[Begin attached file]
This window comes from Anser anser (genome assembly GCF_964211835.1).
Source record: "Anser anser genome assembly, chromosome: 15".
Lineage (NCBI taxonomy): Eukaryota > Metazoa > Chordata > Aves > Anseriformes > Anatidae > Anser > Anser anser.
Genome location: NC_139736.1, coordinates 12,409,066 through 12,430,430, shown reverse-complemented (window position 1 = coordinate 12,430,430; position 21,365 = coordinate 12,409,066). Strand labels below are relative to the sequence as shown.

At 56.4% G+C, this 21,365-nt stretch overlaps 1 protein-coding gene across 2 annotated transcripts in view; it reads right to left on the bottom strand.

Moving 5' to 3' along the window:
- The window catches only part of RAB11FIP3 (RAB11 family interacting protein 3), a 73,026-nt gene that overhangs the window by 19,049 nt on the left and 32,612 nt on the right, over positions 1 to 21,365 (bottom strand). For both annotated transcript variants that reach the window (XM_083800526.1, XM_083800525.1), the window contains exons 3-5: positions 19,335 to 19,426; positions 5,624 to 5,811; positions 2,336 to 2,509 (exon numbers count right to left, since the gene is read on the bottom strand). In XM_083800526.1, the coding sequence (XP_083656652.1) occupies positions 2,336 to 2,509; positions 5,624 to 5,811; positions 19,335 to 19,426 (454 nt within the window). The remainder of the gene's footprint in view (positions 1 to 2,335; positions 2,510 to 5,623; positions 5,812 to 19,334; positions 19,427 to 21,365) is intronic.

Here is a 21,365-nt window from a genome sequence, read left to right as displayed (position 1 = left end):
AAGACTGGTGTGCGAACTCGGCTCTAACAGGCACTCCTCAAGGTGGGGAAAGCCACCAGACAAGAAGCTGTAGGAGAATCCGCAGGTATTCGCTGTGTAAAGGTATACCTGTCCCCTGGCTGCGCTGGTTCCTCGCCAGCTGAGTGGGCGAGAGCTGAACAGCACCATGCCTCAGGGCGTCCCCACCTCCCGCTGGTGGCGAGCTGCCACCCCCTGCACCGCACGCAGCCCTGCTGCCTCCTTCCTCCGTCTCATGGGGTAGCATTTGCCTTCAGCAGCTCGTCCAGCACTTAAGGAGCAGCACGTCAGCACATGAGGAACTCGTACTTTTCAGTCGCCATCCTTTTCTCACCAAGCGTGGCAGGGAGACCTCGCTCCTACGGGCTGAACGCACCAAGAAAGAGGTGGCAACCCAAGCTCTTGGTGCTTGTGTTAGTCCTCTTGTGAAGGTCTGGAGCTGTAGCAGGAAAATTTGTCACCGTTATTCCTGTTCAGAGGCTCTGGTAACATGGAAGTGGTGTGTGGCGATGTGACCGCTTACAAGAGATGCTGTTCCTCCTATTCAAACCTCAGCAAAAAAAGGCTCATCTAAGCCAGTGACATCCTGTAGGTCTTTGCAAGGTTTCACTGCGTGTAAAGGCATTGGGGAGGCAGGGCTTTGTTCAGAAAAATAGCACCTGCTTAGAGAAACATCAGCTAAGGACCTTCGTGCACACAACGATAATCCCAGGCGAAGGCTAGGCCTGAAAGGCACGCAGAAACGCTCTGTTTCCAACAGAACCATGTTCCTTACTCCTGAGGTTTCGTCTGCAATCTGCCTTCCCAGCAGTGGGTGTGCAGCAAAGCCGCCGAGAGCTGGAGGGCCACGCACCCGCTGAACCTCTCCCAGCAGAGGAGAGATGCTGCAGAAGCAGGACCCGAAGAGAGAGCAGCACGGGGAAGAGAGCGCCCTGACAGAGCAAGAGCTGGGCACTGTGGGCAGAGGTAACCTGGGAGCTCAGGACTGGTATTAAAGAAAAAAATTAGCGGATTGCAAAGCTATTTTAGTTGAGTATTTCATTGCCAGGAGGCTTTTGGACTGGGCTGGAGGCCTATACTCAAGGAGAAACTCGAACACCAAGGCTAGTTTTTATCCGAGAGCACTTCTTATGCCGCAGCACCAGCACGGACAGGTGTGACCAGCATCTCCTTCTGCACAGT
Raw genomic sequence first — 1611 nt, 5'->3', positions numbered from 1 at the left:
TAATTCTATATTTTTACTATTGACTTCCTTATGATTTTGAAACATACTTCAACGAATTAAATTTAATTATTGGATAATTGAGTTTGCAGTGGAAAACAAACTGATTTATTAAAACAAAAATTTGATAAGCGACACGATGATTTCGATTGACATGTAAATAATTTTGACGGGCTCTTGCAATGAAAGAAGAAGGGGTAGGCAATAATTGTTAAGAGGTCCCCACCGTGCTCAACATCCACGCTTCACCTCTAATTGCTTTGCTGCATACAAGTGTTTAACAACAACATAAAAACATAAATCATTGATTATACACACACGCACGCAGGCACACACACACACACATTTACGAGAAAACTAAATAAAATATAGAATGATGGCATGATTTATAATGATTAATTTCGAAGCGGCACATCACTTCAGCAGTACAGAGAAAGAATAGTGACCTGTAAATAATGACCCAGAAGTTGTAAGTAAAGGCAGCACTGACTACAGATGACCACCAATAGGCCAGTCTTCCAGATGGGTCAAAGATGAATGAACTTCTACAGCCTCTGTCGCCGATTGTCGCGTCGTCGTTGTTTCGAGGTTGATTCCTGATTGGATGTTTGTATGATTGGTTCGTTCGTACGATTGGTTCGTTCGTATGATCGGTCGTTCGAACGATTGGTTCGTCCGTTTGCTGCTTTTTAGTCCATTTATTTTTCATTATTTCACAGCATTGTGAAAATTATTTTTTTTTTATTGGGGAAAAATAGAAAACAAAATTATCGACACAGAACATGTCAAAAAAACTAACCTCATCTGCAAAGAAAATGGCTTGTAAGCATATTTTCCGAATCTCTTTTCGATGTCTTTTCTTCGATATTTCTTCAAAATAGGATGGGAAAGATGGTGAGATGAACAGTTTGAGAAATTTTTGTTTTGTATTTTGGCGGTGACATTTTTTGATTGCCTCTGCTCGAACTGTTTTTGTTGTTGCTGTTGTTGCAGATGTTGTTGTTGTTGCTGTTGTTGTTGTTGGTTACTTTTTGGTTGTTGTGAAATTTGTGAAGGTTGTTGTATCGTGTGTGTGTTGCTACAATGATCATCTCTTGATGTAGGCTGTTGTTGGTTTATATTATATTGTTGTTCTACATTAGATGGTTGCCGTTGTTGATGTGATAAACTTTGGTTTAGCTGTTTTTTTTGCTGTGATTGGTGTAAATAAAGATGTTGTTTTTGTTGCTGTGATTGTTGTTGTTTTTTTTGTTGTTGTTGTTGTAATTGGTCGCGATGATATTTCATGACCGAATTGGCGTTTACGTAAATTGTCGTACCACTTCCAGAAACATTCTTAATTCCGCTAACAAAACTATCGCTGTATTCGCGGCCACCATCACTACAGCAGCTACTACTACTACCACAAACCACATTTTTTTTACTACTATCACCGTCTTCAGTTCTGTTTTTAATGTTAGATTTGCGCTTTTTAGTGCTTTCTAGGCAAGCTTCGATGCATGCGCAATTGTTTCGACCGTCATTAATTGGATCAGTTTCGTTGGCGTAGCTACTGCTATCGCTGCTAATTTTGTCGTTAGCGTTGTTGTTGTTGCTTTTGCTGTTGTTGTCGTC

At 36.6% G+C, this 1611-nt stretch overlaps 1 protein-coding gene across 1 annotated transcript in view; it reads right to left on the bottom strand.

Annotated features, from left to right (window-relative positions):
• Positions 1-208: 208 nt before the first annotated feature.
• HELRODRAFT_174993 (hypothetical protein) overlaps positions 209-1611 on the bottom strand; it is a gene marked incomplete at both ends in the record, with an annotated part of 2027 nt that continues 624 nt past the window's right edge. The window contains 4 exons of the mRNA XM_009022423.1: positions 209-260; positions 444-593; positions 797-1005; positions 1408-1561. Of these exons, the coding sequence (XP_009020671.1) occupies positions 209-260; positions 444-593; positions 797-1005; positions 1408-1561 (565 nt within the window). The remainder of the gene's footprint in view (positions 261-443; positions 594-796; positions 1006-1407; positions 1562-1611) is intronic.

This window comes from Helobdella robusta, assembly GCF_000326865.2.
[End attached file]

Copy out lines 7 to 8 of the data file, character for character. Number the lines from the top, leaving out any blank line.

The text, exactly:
- The window catches only part of RAB11FIP3 (RAB11 family interacting protein 3), a 73,026-nt gene that overhangs the window by 19,049 nt on the left and 32,612 nt on the right, over positions 1 to 21,365 (bottom strand). For both annotated transcript variants that reach the window (XM_083800526.1, XM_083800525.1), the window contains exons 3-5: positions 19,335 to 19,426; positions 5,624 to 5,811; positions 2,336 to 2,509 (exon numbers count right to left, since the gene is read on the bottom strand). In XM_083800526.1, the coding sequence (XP_083656652.1) occupies positions 2,336 to 2,509; positions 5,624 to 5,811; positions 19,335 to 19,426 (454 nt within the window). The remainder of the gene's footprint in view (positions 1 to 2,335; positions 2,510 to 5,623; positions 5,812 to 19,334; positions 19,427 to 21,365) is intronic.

Here is a 21,365-nt window from a genome sequence, read left to right as displayed (position 1 = left end):